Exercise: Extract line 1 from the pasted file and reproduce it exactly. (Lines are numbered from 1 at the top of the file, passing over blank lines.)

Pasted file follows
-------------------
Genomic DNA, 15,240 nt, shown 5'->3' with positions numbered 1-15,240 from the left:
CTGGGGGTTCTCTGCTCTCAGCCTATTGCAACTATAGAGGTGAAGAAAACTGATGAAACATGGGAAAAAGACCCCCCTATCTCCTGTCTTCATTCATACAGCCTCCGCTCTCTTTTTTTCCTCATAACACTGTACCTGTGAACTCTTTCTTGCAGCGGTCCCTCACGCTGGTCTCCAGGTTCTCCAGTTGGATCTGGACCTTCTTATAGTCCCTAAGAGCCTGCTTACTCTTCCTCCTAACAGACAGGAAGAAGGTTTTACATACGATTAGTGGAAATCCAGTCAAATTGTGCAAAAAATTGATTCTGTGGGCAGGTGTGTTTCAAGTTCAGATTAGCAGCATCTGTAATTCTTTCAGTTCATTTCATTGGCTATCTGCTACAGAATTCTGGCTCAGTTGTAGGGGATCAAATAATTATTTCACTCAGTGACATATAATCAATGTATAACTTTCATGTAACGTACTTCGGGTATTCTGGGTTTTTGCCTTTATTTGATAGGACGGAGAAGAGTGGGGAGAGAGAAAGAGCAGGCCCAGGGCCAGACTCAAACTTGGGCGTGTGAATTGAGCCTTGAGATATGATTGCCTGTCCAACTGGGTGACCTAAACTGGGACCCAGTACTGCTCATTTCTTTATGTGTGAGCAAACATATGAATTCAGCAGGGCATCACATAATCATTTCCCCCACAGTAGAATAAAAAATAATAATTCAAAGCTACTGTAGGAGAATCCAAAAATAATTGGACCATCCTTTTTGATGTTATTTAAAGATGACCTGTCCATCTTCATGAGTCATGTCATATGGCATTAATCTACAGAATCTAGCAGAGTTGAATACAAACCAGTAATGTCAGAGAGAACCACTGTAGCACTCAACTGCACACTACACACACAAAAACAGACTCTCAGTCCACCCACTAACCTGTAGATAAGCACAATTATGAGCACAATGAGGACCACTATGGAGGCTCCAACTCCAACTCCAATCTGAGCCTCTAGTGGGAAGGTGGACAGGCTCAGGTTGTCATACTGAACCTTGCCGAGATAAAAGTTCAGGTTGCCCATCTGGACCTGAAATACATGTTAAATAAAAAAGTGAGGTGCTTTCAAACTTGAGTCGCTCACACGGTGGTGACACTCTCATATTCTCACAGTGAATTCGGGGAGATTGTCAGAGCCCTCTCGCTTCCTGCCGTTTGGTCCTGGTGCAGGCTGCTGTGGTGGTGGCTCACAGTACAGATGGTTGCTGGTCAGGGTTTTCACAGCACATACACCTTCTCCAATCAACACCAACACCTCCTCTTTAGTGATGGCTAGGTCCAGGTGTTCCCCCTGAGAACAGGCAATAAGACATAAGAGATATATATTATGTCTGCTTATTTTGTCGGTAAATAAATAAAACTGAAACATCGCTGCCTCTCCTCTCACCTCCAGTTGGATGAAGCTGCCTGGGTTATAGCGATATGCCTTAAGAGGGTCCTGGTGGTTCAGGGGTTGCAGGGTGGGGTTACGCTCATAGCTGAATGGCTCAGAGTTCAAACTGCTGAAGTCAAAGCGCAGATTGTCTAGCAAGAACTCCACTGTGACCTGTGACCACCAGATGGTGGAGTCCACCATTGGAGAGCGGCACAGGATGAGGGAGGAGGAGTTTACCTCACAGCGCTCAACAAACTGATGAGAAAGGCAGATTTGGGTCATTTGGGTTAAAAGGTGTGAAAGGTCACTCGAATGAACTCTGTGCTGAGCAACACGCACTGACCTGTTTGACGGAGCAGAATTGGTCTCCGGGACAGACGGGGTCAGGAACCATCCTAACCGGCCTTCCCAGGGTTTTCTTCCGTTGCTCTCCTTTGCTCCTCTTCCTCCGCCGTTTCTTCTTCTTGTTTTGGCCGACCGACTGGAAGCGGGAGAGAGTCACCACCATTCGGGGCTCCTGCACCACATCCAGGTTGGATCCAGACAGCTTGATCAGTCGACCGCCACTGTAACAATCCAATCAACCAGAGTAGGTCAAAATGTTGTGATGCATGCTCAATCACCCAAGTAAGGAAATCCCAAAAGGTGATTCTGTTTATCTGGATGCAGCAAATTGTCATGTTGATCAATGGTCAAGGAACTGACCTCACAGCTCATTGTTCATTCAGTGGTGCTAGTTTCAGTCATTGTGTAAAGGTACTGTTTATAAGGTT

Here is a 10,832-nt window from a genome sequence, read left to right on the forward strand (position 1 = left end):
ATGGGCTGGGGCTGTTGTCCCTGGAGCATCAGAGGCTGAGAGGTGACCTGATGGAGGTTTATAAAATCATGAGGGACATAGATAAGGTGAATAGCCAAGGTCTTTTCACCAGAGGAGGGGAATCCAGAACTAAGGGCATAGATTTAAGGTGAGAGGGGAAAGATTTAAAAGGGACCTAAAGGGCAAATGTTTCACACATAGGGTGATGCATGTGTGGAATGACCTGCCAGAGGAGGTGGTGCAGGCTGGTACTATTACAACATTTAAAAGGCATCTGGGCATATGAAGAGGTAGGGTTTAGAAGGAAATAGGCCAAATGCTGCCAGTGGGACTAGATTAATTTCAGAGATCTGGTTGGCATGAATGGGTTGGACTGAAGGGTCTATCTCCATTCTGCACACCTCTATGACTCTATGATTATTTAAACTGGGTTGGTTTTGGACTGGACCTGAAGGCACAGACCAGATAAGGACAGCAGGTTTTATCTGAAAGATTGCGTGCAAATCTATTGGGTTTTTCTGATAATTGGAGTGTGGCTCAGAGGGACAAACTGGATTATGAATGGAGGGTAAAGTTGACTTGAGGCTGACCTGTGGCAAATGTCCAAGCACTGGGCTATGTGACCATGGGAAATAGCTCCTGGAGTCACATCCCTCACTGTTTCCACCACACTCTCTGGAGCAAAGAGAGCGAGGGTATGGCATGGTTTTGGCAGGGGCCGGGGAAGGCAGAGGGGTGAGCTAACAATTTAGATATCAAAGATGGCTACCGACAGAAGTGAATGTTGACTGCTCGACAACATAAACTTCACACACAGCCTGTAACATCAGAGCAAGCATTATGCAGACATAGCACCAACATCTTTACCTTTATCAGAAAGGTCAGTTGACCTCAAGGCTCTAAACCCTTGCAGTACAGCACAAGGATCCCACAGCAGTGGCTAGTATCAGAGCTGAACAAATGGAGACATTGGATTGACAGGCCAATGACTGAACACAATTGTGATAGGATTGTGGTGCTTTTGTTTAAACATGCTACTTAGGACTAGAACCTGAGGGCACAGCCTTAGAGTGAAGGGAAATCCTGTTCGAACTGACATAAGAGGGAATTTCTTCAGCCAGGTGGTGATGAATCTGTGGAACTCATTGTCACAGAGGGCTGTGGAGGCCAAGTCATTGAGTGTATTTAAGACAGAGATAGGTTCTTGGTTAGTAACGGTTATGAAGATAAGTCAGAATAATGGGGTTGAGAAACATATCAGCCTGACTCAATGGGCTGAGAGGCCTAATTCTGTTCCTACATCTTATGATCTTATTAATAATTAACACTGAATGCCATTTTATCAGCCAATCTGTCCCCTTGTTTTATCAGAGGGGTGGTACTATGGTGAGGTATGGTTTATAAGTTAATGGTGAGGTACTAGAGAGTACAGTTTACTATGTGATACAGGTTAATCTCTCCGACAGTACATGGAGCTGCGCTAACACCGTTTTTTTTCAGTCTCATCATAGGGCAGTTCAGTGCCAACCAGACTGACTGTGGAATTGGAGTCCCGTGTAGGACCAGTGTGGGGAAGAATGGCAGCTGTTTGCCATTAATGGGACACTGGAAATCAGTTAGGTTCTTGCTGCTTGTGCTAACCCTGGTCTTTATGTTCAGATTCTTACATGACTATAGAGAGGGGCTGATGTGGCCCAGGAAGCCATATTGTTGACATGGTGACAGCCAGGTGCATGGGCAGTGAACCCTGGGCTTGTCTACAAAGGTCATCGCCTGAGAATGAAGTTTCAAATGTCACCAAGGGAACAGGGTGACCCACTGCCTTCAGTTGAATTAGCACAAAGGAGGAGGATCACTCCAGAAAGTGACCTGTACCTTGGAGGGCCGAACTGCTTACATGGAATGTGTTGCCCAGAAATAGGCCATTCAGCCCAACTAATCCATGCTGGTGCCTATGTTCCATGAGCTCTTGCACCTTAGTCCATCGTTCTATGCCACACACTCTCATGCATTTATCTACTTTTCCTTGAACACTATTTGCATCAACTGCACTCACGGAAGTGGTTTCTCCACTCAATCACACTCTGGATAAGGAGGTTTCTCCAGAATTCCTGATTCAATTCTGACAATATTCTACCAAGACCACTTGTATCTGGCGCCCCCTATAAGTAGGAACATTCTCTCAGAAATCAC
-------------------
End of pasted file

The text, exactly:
Genomic DNA, 15,240 nt, shown 5'->3' with positions numbered 1-15,240 from the left: